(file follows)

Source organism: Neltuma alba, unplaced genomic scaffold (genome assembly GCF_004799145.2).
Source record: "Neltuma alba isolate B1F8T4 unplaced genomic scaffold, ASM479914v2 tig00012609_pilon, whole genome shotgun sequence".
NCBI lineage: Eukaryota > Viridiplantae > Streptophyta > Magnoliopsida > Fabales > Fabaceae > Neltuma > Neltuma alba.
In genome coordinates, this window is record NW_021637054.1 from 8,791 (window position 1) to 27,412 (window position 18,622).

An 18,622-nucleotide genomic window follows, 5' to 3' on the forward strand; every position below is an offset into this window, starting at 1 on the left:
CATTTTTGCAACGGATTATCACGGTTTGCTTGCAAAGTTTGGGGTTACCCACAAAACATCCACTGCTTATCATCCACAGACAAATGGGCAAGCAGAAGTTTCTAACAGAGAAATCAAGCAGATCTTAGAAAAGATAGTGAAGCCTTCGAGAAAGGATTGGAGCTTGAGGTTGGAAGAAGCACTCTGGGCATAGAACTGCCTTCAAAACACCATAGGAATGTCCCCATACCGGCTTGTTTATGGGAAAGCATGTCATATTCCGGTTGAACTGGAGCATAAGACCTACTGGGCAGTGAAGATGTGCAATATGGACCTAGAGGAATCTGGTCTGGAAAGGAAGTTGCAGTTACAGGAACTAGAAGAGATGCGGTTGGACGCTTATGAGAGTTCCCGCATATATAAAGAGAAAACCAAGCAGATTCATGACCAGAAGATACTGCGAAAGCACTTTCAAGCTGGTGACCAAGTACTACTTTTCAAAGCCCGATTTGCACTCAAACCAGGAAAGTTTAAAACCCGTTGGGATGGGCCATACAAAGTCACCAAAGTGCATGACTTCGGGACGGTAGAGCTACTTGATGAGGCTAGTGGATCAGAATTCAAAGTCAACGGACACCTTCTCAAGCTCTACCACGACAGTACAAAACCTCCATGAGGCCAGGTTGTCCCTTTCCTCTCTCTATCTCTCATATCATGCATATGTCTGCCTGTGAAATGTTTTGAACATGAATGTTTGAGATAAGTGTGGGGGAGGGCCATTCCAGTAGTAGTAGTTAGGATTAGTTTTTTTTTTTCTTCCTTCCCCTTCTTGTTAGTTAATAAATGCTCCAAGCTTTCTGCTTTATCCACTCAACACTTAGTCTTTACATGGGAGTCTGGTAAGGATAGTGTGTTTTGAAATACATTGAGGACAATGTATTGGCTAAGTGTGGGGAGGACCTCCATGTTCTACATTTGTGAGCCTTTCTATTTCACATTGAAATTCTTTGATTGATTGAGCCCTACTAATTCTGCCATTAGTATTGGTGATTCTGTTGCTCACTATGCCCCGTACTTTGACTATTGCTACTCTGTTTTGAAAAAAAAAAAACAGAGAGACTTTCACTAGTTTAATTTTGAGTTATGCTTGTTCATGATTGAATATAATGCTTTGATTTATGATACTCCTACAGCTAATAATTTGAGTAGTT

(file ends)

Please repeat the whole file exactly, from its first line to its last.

Source organism: Neltuma alba, unplaced genomic scaffold (genome assembly GCF_004799145.2).
Source record: "Neltuma alba isolate B1F8T4 unplaced genomic scaffold, ASM479914v2 tig00012609_pilon, whole genome shotgun sequence".
NCBI lineage: Eukaryota > Viridiplantae > Streptophyta > Magnoliopsida > Fabales > Fabaceae > Neltuma > Neltuma alba.
In genome coordinates, this window is record NW_021637054.1 from 8,791 (window position 1) to 27,412 (window position 18,622).

An 18,622-nucleotide genomic window follows, 5' to 3' on the forward strand; every position below is an offset into this window, starting at 1 on the left:
CATTTTTGCAACGGATTATCACGGTTTGCTTGCAAAGTTTGGGGTTACCCACAAAACATCCACTGCTTATCATCCACAGACAAATGGGCAAGCAGAAGTTTCTAACAGAGAAATCAAGCAGATCTTAGAAAAGATAGTGAAGCCTTCGAGAAAGGATTGGAGCTTGAGGTTGGAAGAAGCACTCTGGGCATAGAACTGCCTTCAAAACACCATAGGAATGTCCCCATACCGGCTTGTTTATGGGAAAGCATGTCATATTCCGGTTGAACTGGAGCATAAGACCTACTGGGCAGTGAAGATGTGCAATATGGACCTAGAGGAATCTGGTCTGGAAAGGAAGTTGCAGTTACAGGAACTAGAAGAGATGCGGTTGGACGCTTATGAGAGTTCCCGCATATATAAAGAGAAAACCAAGCAGATTCATGACCAGAAGATACTGCGAAAGCACTTTCAAGCTGGTGACCAAGTACTACTTTTCAAAGCCCGATTTGCACTCAAACCAGGAAAGTTTAAAACCCGTTGGGATGGGCCATACAAAGTCACCAAAGTGCATGACTTCGGGACGGTAGAGCTACTTGATGAGGCTAGTGGATCAGAATTCAAAGTCAACGGACACCTTCTCAAGCTCTACCACGACAGTACAAAACCTCCATGAGGCCAGGTTGTCCCTTTCCTCTCTCTATCTCTCATATCATGCATATGTCTGCCTGTGAAATGTTTTGAACATGAATGTTTGAGATAAGTGTGGGGGAGGGCCATTCCAGTAGTAGTAGTTAGGATTAGTTTTTTTTTTTCTTCCTTCCCCTTCTTGTTAGTTAATAAATGCTCCAAGCTTTCTGCTTTATCCACTCAACACTTAGTCTTTACATGGGAGTCTGGTAAGGATAGTGTGTTTTGAAATACATTGAGGACAATGTATTGGCTAAGTGTGGGGAGGACCTCCATGTTCTACATTTGTGAGCCTTTCTATTTCACATTGAAATTCTTTGATTGATTGAGCCCTACTAATTCTGCCATTAGTATTGGTGATTCTGTTGCTCACTATGCCCCGTACTTTGACTATTGCTACTCTGTTTTGAAAAAAAAAAAACAGAGAGACTTTCACTAGTTTAATTTTGAGTTATGCTTGTTCATGATTGAATATAATGCTTTGATTTATGATACTCCTACAGCTAATAATTTGAGTAGTT